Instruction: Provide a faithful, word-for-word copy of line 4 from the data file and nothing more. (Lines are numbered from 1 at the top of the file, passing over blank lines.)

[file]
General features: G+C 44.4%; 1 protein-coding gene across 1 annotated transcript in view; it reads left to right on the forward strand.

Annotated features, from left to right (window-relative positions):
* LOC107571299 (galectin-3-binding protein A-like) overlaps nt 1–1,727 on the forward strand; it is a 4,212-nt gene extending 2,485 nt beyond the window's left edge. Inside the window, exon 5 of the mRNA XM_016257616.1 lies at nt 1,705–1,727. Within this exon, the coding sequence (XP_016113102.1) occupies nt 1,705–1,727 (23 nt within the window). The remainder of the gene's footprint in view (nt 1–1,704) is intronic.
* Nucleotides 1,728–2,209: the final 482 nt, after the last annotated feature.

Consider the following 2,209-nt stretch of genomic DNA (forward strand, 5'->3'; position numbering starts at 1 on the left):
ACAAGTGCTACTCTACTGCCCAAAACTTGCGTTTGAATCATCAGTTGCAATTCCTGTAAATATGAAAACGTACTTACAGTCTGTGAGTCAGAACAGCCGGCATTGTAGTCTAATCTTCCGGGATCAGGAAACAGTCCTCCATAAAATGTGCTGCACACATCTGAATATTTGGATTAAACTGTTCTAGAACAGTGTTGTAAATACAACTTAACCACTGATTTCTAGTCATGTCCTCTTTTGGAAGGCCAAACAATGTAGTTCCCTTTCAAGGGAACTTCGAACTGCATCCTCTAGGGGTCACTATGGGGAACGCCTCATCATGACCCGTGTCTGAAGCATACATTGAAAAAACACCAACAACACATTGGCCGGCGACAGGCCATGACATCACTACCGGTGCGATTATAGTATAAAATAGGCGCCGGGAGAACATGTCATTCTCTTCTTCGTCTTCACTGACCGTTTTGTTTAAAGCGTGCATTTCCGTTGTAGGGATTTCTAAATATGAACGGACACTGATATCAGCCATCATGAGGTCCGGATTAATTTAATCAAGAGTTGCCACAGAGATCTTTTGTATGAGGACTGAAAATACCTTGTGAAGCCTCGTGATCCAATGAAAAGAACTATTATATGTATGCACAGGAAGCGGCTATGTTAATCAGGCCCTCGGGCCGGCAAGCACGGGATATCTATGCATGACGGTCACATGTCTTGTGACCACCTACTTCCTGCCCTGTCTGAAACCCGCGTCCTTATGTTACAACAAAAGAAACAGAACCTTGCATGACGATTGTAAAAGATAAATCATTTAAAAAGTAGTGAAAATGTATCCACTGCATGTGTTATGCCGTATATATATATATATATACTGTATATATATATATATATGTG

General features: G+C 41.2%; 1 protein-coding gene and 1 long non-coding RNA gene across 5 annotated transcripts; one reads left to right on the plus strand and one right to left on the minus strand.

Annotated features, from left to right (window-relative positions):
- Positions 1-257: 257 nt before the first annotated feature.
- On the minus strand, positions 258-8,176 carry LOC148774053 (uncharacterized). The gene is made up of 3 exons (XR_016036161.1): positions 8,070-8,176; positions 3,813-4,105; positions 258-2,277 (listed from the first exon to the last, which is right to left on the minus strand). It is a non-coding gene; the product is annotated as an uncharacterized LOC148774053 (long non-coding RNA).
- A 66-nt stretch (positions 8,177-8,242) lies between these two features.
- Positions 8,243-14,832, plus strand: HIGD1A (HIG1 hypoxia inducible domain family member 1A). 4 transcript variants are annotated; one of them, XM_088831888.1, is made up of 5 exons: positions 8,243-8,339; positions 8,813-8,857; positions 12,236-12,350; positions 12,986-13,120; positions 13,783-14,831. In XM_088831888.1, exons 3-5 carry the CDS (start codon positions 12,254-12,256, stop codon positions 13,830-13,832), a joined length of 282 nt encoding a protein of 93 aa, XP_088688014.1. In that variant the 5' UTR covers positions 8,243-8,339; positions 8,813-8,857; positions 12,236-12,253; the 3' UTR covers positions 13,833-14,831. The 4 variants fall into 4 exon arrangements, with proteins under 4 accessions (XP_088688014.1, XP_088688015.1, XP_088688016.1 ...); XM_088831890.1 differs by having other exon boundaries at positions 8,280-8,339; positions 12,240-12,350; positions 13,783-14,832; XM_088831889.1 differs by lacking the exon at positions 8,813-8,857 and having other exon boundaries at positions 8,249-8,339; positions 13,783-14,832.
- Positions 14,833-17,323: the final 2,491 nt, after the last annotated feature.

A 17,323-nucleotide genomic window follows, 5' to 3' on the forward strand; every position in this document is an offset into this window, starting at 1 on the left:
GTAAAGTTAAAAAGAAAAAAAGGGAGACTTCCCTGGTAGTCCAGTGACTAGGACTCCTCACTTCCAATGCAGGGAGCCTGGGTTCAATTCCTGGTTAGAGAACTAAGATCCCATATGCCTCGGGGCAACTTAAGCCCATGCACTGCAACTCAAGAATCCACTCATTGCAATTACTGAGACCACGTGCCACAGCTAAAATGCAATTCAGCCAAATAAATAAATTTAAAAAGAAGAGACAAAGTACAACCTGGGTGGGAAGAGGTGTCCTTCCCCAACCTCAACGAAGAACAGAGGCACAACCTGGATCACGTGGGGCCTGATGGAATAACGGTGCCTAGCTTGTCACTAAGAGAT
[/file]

* Nucleotides 1,728–2,209: the final 482 nt, after the last annotated feature.